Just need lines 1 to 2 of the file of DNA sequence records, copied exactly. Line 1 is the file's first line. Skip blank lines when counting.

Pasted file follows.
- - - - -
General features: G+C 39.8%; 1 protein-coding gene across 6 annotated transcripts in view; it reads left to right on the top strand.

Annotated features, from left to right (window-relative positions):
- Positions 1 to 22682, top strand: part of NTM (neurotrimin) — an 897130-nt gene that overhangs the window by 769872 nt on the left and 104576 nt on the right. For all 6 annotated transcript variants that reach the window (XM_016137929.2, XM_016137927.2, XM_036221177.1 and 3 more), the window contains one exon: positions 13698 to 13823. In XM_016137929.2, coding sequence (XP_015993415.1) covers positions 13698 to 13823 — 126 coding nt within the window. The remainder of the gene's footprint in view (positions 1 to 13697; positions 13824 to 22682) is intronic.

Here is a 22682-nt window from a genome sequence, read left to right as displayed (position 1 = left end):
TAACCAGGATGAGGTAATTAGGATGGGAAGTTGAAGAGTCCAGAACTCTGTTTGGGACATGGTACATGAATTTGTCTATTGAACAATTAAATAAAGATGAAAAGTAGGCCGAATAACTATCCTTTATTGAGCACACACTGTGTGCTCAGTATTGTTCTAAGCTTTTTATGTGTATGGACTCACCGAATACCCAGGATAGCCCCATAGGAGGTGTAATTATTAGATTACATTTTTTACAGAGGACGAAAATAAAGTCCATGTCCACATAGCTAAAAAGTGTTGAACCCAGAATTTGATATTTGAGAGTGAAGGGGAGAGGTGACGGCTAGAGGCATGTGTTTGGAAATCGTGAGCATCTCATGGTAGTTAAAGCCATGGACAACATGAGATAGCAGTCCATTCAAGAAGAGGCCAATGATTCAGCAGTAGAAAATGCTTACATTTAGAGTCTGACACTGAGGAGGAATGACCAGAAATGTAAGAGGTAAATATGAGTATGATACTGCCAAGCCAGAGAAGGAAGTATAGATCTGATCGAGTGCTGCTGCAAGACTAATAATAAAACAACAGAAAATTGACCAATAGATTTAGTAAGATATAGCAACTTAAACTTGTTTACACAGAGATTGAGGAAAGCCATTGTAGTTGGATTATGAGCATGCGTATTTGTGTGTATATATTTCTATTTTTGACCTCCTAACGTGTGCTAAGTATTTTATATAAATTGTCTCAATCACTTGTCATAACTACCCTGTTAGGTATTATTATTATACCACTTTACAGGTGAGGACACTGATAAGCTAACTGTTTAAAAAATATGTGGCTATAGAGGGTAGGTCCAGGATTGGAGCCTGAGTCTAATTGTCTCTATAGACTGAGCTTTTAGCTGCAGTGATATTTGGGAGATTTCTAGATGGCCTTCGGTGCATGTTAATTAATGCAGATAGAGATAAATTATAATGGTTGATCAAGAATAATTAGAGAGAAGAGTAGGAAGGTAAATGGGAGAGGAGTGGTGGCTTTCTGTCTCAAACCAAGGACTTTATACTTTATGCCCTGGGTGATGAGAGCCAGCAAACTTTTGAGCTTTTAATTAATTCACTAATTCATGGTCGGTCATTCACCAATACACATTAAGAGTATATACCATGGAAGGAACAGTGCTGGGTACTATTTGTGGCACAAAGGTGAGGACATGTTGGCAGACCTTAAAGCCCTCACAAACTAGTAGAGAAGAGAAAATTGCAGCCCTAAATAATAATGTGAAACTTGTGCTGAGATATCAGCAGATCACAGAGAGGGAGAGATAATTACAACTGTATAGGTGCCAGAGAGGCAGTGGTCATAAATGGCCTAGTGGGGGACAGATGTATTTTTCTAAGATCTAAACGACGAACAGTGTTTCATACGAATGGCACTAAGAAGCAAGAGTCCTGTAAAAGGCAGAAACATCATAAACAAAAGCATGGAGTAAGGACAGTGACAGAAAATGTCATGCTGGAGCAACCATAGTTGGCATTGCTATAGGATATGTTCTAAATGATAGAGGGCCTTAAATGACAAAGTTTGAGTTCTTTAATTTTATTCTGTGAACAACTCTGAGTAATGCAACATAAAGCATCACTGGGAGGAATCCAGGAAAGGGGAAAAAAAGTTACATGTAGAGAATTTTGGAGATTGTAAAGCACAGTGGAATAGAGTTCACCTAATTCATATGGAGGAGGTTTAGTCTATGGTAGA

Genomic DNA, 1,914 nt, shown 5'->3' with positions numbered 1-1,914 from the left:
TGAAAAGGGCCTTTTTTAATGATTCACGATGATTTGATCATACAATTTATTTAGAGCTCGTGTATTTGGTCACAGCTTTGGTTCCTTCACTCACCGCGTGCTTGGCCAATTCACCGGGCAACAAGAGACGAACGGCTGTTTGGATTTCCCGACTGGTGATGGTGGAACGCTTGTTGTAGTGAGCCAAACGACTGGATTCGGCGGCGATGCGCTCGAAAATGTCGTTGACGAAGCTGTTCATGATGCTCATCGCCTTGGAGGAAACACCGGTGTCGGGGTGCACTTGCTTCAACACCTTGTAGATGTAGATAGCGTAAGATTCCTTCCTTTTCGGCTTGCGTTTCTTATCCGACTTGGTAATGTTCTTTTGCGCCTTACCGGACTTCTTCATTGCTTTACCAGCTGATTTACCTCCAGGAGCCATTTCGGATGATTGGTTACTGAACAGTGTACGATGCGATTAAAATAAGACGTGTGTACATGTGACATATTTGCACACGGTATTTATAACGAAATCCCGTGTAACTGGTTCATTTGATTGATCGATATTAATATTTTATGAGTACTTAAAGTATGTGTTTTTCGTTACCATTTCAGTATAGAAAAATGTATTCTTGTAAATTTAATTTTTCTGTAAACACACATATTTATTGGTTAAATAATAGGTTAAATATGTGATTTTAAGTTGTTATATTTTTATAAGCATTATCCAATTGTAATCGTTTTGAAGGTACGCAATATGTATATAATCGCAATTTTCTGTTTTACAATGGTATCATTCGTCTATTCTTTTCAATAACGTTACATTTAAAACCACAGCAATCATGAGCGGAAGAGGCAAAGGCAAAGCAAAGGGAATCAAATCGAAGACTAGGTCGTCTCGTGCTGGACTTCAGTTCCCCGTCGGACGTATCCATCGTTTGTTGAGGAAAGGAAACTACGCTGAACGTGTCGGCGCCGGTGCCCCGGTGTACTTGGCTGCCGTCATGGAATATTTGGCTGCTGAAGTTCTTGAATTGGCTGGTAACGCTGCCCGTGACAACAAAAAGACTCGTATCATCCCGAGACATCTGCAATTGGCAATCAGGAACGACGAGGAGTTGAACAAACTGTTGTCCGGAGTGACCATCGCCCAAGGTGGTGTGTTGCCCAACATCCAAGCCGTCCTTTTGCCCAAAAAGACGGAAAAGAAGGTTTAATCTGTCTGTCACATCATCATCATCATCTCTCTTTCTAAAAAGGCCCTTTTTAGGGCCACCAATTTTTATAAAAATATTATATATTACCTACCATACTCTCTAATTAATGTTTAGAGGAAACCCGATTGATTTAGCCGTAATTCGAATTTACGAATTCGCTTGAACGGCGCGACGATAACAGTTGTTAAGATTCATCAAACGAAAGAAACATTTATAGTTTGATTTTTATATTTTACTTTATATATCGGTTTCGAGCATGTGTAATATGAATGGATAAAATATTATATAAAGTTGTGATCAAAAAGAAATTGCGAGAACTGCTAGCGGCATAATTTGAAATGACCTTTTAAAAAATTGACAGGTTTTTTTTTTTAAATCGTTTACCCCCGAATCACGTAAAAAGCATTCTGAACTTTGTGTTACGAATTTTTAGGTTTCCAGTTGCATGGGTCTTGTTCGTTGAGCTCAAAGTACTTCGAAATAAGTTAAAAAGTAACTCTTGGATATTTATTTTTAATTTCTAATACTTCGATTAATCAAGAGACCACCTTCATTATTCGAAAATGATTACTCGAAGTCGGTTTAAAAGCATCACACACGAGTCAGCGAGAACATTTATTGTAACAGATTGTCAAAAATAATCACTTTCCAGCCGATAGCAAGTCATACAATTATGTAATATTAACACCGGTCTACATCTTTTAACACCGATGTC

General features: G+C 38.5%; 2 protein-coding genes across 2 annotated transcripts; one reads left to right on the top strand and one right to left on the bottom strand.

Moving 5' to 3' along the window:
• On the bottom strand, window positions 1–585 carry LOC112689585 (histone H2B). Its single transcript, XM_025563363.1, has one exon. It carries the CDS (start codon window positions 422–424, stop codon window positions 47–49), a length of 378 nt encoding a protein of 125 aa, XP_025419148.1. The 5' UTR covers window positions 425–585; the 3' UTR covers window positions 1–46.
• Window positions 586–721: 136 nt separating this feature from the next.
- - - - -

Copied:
General features: G+C 39.8%; 1 protein-coding gene across 6 annotated transcripts in view; it reads left to right on the top strand.

Annotated features, from left to right (window-relative positions):